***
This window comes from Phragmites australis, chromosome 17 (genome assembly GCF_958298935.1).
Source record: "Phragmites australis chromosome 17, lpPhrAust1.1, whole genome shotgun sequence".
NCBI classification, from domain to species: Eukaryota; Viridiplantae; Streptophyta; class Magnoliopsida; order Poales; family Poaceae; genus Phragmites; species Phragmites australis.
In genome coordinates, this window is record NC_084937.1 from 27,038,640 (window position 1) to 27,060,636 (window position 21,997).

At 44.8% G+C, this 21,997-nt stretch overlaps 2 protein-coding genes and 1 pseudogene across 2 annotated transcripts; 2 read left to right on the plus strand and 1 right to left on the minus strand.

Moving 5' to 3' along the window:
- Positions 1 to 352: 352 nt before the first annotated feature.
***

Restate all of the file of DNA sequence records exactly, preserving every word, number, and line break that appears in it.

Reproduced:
This window comes from Phragmites australis, chromosome 17 (genome assembly GCF_958298935.1).
Source record: "Phragmites australis chromosome 17, lpPhrAust1.1, whole genome shotgun sequence".
NCBI classification, from domain to species: Eukaryota; Viridiplantae; Streptophyta; class Magnoliopsida; order Poales; family Poaceae; genus Phragmites; species Phragmites australis.
In genome coordinates, this window is record NC_084937.1 from 27,038,640 (window position 1) to 27,060,636 (window position 21,997).

At 44.8% G+C, this 21,997-nt stretch overlaps 2 protein-coding genes and 1 pseudogene across 2 annotated transcripts; 2 read left to right on the plus strand and 1 right to left on the minus strand.

Moving 5' to 3' along the window:
- Positions 1 to 352: 352 nt before the first annotated feature.